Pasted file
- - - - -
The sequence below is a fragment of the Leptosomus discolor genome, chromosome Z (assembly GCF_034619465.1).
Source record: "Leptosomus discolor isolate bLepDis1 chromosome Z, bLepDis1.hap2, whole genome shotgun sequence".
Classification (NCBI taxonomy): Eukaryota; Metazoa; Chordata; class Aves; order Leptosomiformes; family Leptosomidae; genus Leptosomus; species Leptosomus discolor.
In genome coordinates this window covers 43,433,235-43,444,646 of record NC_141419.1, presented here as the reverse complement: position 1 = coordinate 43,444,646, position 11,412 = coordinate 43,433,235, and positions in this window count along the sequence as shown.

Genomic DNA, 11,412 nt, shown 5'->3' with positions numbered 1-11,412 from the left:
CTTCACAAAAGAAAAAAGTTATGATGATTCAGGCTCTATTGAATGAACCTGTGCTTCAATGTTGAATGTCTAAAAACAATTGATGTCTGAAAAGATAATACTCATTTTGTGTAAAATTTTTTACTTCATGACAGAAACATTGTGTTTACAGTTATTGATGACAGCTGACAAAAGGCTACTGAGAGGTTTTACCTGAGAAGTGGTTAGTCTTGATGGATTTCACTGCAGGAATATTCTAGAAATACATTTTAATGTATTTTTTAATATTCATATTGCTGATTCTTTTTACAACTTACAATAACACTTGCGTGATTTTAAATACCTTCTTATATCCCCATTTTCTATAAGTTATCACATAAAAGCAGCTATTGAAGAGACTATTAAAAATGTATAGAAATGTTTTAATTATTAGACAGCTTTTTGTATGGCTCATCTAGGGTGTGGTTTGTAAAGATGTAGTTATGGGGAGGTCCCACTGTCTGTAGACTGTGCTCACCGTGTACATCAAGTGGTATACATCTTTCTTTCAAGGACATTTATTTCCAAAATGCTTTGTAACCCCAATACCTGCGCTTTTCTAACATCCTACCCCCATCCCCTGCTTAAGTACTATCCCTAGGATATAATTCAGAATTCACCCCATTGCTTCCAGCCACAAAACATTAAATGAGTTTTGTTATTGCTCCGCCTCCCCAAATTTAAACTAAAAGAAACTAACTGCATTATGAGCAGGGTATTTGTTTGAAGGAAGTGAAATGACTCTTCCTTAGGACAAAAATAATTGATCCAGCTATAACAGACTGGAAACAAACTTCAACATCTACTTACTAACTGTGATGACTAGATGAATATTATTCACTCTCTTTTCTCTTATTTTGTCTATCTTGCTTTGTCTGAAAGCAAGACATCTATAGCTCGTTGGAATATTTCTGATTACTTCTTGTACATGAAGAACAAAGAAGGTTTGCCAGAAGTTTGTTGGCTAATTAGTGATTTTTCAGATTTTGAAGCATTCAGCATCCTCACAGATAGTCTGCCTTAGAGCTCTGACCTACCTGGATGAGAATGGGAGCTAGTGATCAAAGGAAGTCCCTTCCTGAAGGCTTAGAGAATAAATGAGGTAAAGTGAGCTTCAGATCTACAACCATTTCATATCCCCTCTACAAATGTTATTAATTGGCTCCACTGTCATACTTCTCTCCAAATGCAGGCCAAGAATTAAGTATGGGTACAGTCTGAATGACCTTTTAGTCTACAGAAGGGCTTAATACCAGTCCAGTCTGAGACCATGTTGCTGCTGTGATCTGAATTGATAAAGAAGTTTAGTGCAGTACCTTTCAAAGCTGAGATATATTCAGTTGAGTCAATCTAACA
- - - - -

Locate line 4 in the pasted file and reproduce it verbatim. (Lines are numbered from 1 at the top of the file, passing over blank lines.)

In genome coordinates this window covers 43,433,235-43,444,646 of record NC_141419.1, presented here as the reverse complement: position 1 = coordinate 43,444,646, position 11,412 = coordinate 43,433,235, and positions in this window count along the sequence as shown.